My First Poem in Three Years
for Alan Morrison, whose Emergency Verse inspired it
Mother in the mirror of another I saw you,
Bespactacled, bent, burrowing into a book
Like a mole snouting grubs in the churned marl
Your stick by your side, the twinkling in your eye
Always ready with a sly fiver to slip in my palm
And your dogged pride, a Durham miner's daughter
Bequeathing to me the ghosted template
Of Methodist Sundays, Hunwick the hamlet
You grew up in, seven siblings to share, speaking
A tongue I could never master except “Haway, man”
Your teetotal Bible-punching father, turned Quaker
In old age, taking me for walks down hidden tracks
To lost villages where the stones spoke syllables
To the doomed skies and museless I cried
With the wheeling rooks in their spring tide.
I learned your canny ways years after you died,
Lonely in London and exiled, when I saw your face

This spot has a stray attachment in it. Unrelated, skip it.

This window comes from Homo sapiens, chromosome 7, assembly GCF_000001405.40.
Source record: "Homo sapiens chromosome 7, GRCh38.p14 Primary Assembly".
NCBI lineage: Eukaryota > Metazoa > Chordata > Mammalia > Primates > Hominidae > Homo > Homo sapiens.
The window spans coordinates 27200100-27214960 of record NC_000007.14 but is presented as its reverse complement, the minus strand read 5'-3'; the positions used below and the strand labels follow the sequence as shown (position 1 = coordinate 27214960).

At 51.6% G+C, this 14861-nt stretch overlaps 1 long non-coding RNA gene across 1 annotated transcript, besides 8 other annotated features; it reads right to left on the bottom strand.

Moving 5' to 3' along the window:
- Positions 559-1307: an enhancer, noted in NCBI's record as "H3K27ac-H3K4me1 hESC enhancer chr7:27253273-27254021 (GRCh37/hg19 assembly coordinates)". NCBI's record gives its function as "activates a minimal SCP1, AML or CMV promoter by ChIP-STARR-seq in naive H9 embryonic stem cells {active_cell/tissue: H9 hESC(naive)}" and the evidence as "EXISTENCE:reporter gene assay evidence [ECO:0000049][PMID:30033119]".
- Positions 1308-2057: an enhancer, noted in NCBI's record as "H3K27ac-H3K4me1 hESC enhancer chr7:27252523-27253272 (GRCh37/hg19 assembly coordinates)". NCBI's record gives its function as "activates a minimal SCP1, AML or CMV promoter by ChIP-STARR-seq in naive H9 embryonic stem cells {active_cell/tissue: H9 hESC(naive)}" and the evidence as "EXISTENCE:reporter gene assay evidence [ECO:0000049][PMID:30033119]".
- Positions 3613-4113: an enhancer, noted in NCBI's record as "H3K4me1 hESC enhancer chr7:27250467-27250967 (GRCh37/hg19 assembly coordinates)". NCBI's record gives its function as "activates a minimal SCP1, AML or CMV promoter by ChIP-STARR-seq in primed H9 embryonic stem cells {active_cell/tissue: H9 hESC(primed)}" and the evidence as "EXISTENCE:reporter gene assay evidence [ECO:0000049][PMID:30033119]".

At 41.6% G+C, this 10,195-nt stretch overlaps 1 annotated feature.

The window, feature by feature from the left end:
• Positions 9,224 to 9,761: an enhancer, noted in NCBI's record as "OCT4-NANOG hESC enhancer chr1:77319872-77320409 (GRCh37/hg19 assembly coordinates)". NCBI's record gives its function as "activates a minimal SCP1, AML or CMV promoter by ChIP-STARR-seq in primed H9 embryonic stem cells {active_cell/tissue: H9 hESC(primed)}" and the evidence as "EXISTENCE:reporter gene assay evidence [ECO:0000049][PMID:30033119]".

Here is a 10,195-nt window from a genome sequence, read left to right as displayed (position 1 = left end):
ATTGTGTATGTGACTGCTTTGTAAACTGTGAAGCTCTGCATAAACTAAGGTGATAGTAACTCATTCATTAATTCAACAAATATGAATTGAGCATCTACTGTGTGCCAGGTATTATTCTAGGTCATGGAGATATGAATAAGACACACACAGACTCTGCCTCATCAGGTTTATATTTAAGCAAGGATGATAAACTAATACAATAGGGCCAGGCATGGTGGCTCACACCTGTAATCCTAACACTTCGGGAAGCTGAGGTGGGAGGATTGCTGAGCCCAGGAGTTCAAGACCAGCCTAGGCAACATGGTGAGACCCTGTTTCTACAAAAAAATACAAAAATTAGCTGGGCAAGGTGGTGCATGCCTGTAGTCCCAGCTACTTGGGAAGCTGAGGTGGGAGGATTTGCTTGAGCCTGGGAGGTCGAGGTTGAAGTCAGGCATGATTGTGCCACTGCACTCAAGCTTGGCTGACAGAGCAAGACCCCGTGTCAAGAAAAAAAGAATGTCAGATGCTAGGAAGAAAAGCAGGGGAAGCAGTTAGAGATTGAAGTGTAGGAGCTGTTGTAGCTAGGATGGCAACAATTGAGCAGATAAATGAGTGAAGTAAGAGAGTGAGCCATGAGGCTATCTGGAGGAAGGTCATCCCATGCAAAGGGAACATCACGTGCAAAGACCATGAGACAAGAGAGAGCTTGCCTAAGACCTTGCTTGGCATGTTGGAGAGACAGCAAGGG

In the mirror of another I cried and cried
And would not be denied.
Someone has been tearing up the autumn,
Its ripped leaves ripple across the road
Flip like hinged cards in the moist grass.
The rain-varnished houses vanish in smoke.
Drift on the air like blown-out breath in gusts:
So we forget frog-ponds and nut-gatherers,
Remember instead that weather's for us
Who know well its intentions, wind-keen
Intense as the first frost hardening
Stubble grass to a tacky ice-blanket.
Listen! In bed we hear the swollen trees totter,
Dropsical-limbed, murmuring outside the window
Like Catherine's insistent ghost voice
"Let me in, Let me in!"
Barry Tebb © 2011